But Gorelick is perhaps best known for her 1995 memo, written when she was deputy attorney general, that later became known as "Gorelick's Wall," a policy prescription limiting the flow of information between intelligence gatherers and criminal investigators that some believe helped allow the September 11, 2001 attacks on the World Trade Center to go unchallenged.
From Fox Nation:
[Fox Nation, 3/23/11]
Drudge: Gorelick "Tied To 9/11." The Drudge Report also linked the CNSNews article about Gorelick under the headline, "Obama considering woman tied to 9/11, Fannie Mae for FBI head." From the Drudge Report:
[The Drudge Report, 3/23/11]
Beck: Gorelick "Tied To 9-11." On the March 24 edition of his radio show, Glenn Beck claimed that Gorelick is "tied to 9-11." After co-host Stu Burguiere responded by saying, "She's not tied to 9-11," Beck stated, "She is definitely tied to 9-11. ... When I say 9-11, what happened on 9-11, how come the CIA and the FBI couldn't talk to each other, what would you respond?" Beck and Burguiere then referred to "Gorelick's wall." [Premiere Radio Networks, The Glenn Beck Program, 3/24/11]
"Wall" Predated Gorelick -- She Did Not Create It
Congressional Report: "Wall" Constructed Over 60 Years And Did Not Originate In Clinton Administration. A joint report from the House and Senate intelligence committees on pre-September 11 intelligence failures did not find that the "wall" originated in the Clinton administration. The report states: "The 'Wall' is not a single barrier, but a series of restrictions between and within agencies constructed over 60 years as a result of legal, policy, institutional and personal factors." [Report of the Joint Inquiry Into the Terrorist Attacks of September 11, 2001, Page 363; retrieved 3/23/11]
Foreign Intelligence Surveillance Court of Review Traced "Wall" To 1980s. Similarly, a ruling by the top-secret Foreign Intelligence Surveillance Court of Review -- when it met for the first time in 2002 -- traced the origin of the "wall" to "some point during the 1980s," when the Justice Department began to read the Foreign Intelligence Surveillance Act of 1978 "as limiting the Department's ability to obtain FISA orders if it intended to prosecute the targeted agents -- even for foreign intelligence crimes." [Foreign Intelligence Surveillance Court of Review, In re: Sealed Case No. 02-001, retrieved 3/23/11]
9-11 Commission: 1995 Justice Department Memo Was "Misunderstood and Misapplied." From the 9-11 Commission Report:
In July 1995, Attorney General Reno issued formal procedures aimed at managing information sharing between Justice Department prosecutors and the FBI. They were developed in a working group led by the Justice Department's Executive Office of National Security, overseen by Deputy Attorney General Jamie Gorelick. These procedures -- while requiring the sharing of intelligence information with prosecutors -- regulated the manner in which such information could be shared from the intelligence side of the house to the criminal side.
These procedures were almost immediately misunderstood and misapplied. As a result, there was far less information sharing and coordination between the FBI and the Criminal Division in practice than was allowed under the department's procedures. Over time the procedures came to be referred to as "the wall." The term "the wall" is misleading, however, because several factors led to a series of barriers to information sharing that developed. [9-11 Commission Report, retrieved 3/23/11]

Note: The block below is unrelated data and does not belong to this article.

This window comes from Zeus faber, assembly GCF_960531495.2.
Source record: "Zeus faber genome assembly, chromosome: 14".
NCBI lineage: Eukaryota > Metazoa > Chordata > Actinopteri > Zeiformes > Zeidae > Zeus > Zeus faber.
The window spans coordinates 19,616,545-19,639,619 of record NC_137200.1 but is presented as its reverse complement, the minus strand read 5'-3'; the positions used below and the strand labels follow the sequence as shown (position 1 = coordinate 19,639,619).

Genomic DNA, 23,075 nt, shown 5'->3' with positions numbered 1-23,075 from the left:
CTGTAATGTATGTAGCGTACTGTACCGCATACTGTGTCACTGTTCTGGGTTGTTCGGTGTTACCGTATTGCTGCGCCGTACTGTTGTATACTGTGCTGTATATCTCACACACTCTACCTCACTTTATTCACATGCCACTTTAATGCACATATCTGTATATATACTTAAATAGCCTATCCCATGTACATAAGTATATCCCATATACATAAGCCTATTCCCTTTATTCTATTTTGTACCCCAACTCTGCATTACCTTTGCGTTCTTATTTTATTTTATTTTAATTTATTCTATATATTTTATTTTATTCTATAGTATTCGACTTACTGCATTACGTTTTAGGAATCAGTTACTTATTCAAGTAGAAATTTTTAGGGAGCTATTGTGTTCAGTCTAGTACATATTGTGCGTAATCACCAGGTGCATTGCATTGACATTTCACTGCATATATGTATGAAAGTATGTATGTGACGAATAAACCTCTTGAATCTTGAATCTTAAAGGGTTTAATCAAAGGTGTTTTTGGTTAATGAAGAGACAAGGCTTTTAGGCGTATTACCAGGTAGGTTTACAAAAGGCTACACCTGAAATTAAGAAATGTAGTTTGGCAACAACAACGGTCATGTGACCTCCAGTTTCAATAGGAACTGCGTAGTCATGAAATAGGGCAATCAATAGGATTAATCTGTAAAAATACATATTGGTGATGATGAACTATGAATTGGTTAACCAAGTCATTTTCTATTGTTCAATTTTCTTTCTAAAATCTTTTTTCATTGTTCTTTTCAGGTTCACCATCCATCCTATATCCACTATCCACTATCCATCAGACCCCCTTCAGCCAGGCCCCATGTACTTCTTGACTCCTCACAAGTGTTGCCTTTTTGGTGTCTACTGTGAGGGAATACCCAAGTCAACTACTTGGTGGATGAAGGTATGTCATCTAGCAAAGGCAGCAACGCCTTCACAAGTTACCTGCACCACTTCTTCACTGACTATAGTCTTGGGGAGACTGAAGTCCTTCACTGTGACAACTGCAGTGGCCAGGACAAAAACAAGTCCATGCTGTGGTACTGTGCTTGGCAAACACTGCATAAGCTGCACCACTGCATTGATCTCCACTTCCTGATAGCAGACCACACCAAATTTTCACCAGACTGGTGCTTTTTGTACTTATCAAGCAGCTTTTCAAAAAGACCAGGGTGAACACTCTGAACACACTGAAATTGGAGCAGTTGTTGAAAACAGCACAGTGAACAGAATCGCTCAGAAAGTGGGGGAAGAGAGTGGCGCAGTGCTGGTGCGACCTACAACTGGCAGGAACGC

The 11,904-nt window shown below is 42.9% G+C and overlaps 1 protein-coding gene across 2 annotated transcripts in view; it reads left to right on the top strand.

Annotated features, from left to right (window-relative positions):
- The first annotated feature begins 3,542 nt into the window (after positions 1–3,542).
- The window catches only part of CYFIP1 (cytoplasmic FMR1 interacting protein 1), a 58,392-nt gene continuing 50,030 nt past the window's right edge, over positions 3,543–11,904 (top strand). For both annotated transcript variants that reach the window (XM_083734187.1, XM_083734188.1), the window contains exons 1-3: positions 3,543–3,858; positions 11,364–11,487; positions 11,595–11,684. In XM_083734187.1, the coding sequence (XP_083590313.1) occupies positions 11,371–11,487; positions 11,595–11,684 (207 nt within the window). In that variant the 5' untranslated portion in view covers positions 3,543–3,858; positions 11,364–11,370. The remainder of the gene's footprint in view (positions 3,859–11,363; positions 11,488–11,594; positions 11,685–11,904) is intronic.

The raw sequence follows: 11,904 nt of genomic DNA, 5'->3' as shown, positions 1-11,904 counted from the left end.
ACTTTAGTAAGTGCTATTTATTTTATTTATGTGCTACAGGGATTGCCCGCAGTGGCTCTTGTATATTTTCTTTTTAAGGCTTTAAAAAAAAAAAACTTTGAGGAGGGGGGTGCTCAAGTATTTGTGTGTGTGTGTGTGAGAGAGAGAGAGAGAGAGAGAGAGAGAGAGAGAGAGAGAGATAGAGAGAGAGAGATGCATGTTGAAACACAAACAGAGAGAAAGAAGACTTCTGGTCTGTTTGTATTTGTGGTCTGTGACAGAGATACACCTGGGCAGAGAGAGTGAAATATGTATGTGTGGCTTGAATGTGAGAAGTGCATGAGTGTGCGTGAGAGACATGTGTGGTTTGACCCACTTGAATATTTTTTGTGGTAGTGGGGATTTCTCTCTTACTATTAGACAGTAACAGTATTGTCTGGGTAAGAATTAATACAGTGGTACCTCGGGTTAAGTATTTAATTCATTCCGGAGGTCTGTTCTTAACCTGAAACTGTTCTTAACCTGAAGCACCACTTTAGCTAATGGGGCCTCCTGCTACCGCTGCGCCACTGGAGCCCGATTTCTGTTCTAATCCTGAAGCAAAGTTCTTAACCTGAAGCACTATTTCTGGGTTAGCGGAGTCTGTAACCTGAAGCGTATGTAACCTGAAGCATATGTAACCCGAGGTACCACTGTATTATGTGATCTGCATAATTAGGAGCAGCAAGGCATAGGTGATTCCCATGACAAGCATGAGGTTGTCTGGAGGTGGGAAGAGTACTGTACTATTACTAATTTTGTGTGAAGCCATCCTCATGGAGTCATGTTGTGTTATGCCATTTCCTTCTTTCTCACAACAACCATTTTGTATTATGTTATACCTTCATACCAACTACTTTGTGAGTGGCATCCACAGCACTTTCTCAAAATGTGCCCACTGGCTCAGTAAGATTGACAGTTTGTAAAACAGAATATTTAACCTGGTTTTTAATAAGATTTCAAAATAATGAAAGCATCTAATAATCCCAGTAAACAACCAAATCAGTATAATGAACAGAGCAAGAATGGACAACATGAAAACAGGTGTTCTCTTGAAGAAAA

Ashcroft Deputy In August 2001: "The 1995 Procedures Remain In Effect Today." From Ashcroft's April 12, 2004, testimony before the 9-11 Commission:
SLADE GORTON (9-11 Commission member): Your second issue is a severe criticism of the 1995 guidelines that, as you say, imposed draconian barriers to communications between law enforcement and the intelligence communities, the so-called wall.
I don't find that in the eight months before September 11th, 2001, that you changed those guidelines. In fact, I have here a memorandum dated August 6th from Larry Thompson, the fifth line of which reads, "The 1995 procedures remain in effect today."
If that wall was so disabling, why was it not destroyed during the course of those eight months?
ASHCROFT: The August 6th memorandum of Deputy Attorney General Larry Thompson made possible significantly more information sharing by mandating that those individuals involved in intelligence investigations who came across information relating to a felony federal offense immediately provide notice of that felony federal offense to people on the criminal side of the house.
It was a step in the direction of disabling the wall. It was a step in the direction of lowering the wall, providing for greater communication. [9-11 Commission hearing, 4/12/04]
9-11 Commissioner: Gorelick "Had Nothing To Do With Any 'Wall' Between Law Enforcement And Our Intelligence Agencies." From a 2005 letter to the editor from former Sen. Slade Gorton (R-WA), a member of the 9-11 Commission:
[T]he assertion that the commission failed to report on this program to protect Ms. Gorelick is ridiculous. She had nothing to do with any "wall" between law enforcement and our intelligence agencies. The 1995 Department of Justice guidelines at issue were internal to the Justice Department and were not even sent to any other agency. The guidelines had no effect on the Department of Defense and certainly did not prohibit it from communicating with the FBI, the CIA or anyone else. [The Washington Times, 8/15/2005]